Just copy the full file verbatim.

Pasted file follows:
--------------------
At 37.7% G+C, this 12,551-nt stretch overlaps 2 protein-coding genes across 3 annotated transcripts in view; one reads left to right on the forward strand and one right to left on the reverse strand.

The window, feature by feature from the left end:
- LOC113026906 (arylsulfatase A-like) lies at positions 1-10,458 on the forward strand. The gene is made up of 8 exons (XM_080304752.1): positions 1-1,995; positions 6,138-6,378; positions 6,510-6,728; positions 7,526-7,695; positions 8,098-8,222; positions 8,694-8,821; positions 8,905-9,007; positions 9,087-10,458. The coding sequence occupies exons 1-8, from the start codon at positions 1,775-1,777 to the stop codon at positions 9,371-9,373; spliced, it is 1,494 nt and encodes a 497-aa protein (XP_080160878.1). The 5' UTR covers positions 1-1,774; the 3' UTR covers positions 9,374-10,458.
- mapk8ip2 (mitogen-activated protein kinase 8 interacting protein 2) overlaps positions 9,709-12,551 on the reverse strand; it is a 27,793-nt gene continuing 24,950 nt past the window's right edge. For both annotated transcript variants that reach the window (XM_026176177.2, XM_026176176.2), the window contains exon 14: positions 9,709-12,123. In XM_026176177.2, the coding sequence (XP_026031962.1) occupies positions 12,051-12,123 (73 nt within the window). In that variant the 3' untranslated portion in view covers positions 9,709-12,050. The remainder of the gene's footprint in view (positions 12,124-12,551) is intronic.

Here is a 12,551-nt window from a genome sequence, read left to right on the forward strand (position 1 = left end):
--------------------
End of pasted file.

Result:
At 37.7% G+C, this 12,551-nt stretch overlaps 2 protein-coding genes across 3 annotated transcripts in view; one reads left to right on the forward strand and one right to left on the reverse strand.

The window, feature by feature from the left end:
- LOC113026906 (arylsulfatase A-like) lies at positions 1-10,458 on the forward strand. The gene is made up of 8 exons (XM_080304752.1): positions 1-1,995; positions 6,138-6,378; positions 6,510-6,728; positions 7,526-7,695; positions 8,098-8,222; positions 8,694-8,821; positions 8,905-9,007; positions 9,087-10,458. The coding sequence occupies exons 1-8, from the start codon at positions 1,775-1,777 to the stop codon at positions 9,371-9,373; spliced, it is 1,494 nt and encodes a 497-aa protein (XP_080160878.1). The 5' UTR covers positions 1-1,774; the 3' UTR covers positions 9,374-10,458.
- mapk8ip2 (mitogen-activated protein kinase 8 interacting protein 2) overlaps positions 9,709-12,551 on the reverse strand; it is a 27,793-nt gene continuing 24,950 nt past the window's right edge. For both annotated transcript variants that reach the window (XM_026176177.2, XM_026176176.2), the window contains exon 14: positions 9,709-12,123. In XM_026176177.2, the coding sequence (XP_026031962.1) occupies positions 12,051-12,123 (73 nt within the window). In that variant the 3' untranslated portion in view covers positions 9,709-12,050. The remainder of the gene's footprint in view (positions 12,124-12,551) is intronic.

Here is a 12,551-nt window from a genome sequence, read left to right on the forward strand (position 1 = left end):